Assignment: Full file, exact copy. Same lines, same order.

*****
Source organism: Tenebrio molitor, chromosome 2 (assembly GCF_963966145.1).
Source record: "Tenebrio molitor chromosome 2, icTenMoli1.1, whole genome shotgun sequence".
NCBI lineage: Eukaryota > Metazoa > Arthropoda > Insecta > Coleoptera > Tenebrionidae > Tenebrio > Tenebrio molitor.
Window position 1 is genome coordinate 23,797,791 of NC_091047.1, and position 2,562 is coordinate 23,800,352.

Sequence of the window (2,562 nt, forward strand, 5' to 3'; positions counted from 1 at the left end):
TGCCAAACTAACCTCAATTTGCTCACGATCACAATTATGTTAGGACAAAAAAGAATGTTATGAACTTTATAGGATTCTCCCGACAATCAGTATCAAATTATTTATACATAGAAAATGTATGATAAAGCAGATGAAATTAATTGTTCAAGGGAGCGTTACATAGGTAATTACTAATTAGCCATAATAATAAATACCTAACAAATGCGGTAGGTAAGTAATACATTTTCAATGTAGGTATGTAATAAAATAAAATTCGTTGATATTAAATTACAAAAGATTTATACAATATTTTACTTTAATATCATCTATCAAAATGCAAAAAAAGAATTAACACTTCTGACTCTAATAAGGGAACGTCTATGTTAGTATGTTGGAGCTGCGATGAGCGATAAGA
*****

Source organism: Tenebrio molitor, chromosome 2 (assembly GCF_963966145.1).
Source record: "Tenebrio molitor chromosome 2, icTenMoli1.1, whole genome shotgun sequence".
NCBI lineage: Eukaryota > Metazoa > Arthropoda > Insecta > Coleoptera > Tenebrionidae > Tenebrio > Tenebrio molitor.
Window position 1 is genome coordinate 23,797,791 of NC_091047.1, and position 2,562 is coordinate 23,800,352.

Sequence of the window (2,562 nt, forward strand, 5' to 3'; positions counted from 1 at the left end):
TGCCAAACTAACCTCAATTTGCTCACGATCACAATTATGTTAGGACAAAAAAGAATGTTATGAACTTTATAGGATTCTCCCGACAATCAGTATCAAATTATTTATACATAGAAAATGTATGATAAAGCAGATGAAATTAATTGTTCAAGGGAGCGTTACATAGGTAATTACTAATTAGCCATAATAATAAATACCTAACAAATGCGGTAGGTAAGTAATACATTTTCAATGTAGGTATGTAATAAAATAAAATTCGTTGATATTAAATTACAAAAGATTTATACAATATTTTACTTTAATATCATCTATCAAAATGCAAAAAAAGAATTAACACTTCTGACTCTAATAAGGGAACGTCTATGTTAGTATGTTGGAGCTGCGATGAGCGATAAGA